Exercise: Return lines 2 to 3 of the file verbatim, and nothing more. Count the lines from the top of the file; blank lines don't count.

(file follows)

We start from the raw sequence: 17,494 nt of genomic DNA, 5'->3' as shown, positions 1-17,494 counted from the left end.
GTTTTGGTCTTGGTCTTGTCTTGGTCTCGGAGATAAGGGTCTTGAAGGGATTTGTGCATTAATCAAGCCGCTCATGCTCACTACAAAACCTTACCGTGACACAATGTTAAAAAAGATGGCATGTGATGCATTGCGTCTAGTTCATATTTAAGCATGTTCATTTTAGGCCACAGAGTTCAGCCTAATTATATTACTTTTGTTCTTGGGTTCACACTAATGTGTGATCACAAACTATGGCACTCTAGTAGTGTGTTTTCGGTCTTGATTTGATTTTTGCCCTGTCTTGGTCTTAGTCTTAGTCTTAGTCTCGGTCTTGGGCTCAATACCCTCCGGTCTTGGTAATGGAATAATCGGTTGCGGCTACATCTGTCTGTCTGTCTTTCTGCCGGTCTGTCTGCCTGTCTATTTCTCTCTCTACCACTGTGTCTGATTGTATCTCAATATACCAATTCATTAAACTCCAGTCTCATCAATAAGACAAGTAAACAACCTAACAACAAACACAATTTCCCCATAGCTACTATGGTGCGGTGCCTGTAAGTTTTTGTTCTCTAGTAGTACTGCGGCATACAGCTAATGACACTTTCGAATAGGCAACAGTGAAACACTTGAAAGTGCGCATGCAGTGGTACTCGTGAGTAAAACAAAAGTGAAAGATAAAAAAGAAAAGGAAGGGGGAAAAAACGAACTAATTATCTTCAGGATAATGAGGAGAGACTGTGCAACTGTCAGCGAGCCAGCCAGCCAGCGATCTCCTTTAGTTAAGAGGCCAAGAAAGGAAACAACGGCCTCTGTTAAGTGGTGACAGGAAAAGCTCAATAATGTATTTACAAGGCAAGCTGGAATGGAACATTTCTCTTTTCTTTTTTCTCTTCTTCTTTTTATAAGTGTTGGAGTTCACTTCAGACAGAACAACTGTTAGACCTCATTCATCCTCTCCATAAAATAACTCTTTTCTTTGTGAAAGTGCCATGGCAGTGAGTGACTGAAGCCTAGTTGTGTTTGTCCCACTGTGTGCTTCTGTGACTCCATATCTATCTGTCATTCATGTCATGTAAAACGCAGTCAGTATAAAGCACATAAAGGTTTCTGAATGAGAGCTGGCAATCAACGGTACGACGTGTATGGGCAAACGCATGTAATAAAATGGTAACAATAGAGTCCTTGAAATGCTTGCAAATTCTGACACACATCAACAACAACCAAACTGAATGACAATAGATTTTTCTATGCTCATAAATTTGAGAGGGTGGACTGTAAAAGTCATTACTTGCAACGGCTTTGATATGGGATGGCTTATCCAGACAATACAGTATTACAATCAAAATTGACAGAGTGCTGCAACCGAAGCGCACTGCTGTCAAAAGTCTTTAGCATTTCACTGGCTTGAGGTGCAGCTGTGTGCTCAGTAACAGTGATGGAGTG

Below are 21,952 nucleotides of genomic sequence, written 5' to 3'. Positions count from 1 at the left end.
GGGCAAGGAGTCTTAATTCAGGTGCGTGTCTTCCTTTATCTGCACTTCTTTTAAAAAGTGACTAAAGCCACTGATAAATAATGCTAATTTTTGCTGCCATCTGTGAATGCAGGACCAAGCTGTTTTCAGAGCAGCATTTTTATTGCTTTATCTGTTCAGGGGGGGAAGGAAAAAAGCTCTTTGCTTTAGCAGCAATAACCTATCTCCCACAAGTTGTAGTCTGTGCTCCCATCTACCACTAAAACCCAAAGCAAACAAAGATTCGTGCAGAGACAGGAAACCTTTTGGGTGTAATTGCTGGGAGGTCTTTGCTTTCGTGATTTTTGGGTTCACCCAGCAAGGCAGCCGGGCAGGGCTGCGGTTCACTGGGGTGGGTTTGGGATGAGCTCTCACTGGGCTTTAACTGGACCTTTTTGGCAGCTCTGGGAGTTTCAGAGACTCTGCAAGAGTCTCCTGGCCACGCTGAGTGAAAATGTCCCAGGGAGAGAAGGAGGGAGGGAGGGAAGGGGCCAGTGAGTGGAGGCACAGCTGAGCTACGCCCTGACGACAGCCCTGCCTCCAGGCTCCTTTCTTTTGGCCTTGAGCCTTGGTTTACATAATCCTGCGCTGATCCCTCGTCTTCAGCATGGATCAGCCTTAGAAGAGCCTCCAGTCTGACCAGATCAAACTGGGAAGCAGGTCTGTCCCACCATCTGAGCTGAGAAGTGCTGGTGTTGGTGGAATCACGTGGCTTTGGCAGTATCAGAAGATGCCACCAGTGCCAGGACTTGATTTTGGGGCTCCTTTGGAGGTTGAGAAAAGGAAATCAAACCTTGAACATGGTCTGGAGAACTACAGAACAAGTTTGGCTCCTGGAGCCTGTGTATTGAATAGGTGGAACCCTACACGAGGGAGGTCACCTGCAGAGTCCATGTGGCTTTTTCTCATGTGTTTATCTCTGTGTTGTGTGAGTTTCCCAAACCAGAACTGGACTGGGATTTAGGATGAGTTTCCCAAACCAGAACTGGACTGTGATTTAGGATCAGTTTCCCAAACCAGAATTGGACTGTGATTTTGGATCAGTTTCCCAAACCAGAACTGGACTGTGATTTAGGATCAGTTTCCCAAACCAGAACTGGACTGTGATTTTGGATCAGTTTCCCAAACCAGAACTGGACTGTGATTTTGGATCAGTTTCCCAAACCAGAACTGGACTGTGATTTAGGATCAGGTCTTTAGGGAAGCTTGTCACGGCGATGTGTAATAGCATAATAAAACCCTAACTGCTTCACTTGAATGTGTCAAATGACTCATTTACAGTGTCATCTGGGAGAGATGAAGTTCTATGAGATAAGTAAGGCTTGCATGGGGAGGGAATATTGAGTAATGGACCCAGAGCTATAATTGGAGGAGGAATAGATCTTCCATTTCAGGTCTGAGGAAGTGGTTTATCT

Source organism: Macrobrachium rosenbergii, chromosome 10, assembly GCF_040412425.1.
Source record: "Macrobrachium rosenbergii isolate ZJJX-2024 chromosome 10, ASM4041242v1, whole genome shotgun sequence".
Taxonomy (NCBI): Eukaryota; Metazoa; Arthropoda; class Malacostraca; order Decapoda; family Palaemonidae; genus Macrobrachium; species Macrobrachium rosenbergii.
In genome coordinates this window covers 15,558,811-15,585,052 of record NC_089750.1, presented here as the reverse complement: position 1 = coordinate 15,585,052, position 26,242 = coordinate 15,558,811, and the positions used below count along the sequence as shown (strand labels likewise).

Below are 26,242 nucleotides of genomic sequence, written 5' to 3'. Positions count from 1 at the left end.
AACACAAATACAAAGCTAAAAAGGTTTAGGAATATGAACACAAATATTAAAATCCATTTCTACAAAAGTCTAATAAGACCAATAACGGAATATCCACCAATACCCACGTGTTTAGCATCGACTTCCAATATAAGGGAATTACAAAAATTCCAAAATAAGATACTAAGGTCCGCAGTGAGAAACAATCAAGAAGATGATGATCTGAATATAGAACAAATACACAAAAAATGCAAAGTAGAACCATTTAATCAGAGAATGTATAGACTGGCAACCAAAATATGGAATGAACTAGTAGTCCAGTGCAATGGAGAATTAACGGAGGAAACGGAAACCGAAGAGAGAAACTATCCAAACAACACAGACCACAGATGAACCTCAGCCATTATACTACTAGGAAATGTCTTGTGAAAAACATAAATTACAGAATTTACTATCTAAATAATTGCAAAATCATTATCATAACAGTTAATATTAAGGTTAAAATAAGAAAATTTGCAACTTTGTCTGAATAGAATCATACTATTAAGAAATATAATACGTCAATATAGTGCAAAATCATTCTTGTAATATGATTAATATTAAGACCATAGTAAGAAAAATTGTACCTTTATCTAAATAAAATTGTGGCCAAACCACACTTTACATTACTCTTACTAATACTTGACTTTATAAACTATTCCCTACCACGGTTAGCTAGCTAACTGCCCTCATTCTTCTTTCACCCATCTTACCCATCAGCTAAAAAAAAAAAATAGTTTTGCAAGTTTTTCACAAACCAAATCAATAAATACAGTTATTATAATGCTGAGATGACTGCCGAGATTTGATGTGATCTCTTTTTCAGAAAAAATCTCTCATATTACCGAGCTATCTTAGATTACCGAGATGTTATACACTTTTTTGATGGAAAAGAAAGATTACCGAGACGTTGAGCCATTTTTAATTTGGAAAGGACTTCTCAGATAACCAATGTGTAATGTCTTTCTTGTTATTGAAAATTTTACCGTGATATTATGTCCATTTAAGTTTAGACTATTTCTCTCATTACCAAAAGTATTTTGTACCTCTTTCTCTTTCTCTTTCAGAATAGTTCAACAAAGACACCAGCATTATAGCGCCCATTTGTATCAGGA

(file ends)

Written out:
GTTTTGGTCTTGGTCTTGTCTTGGTCTCGGAGATAAGGGTCTTGAAGGGATTTGTGCATTAATCAAGCCGCTCATGCTCACTACAAAACCTTACCGTGACACAATGTTAAAAAAGATGGCATGTGATGCATTGCGTCTAGTTCATATTTAAGCATGTTCATTTTAGGCCACAGAGTTCAGCCTAATTATATTACTTTTGTTCTTGGGTTCACACTAATGTGTGATCACAAACTATGGCACTCTAGTAGTGTGTTTTCGGTCTTGATTTGATTTTTGCCCTGTCTTGGTCTTAGTCTTAGTCTTAGTCTCGGTCTTGGGCTCAATACCCTCCGGTCTTGGTAATGGAATAATCGGTTGCGGCTACATCTGTCTGTCTGTCTTTCTGCCGGTCTGTCTGCCTGTCTATTTCTCTCTCTACCACTGTGTCTGATTGTATCTCAATATACCAATTCATTAAACTCCAGTCTCATCAATAAGACAAGTAAACAACCTAACAACAAACACAATTTCCCCATAGCTACTATGGTGCGGTGCCTGTAAGTTTTTGTTCTCTAGTAGTACTGCGGCATACAGCTAATGACACTTTCGAATAGGCAACAGTGAAACACTTGAAAGTGCGCATGCAGTGGTACTCGTGAGTAAAACAAAAGTGAAAGATAAAAAAGAAAAGGAAGGGGGAAAAAACGAACTAATTATCTTCAGGATAATGAGGAGAGACTGTGCAACTGTCAGCGAGCCAGCCAGCCAGCGATCTCCTTTAGTTAAGAGGCCAAGAAAGGAAACAACGGCCTCTGTTAAGTGGTGACAGGAAAAGCTCAATAATGTATTTACAAGGCAAGCTGGAATGGAACATTTCTCTTTTCTTTTTTCTCTTCTTCTTTTTATAAGTGTTGGAGTTCACTTCAGACAGAACAACTGTTAGACCTCATTCATCCTCTCCATAAAATAACTCTTTTCTTTGTGAAAGTGCCATGGCAGTGAGTGACTGAAGCCTAGTTGTGTTTGTCCCACTGTGTGCTTCTGTGACTCCATATCTATCTGTCATTCATGTCATGTAAAACGCAGTCAGTATAAAGCACATAAAGGTTTCTGAATGAGAGCTGGCAATCAACGGTACGACGTGTATGGGCAAACGCATGTAATAAAATGGTAACAATAGAGTCCTTGAAATGCTTGCAAATTCTGACACACATCAACAACAACCAAACTGAATGACAATAGATTTTTCTATGCTCATAAATTTGAGAGGGTGGACTGTAAAAGTCATTACTTGCAACGGCTTTGATATGGGATGGCTTATCCAGACAATACAGTATTACAATCAAAATTGACAGAGTGCTGCAACCGAAGCGCACTGCTGTCAAAAGTCTTTAGCATTTCACTGGCTTGAGGTGCAGCTGTGTGCTCAGTAACAGTGATGGAGTG

Below are 21,952 nucleotides of genomic sequence, written 5' to 3'. Positions count from 1 at the left end.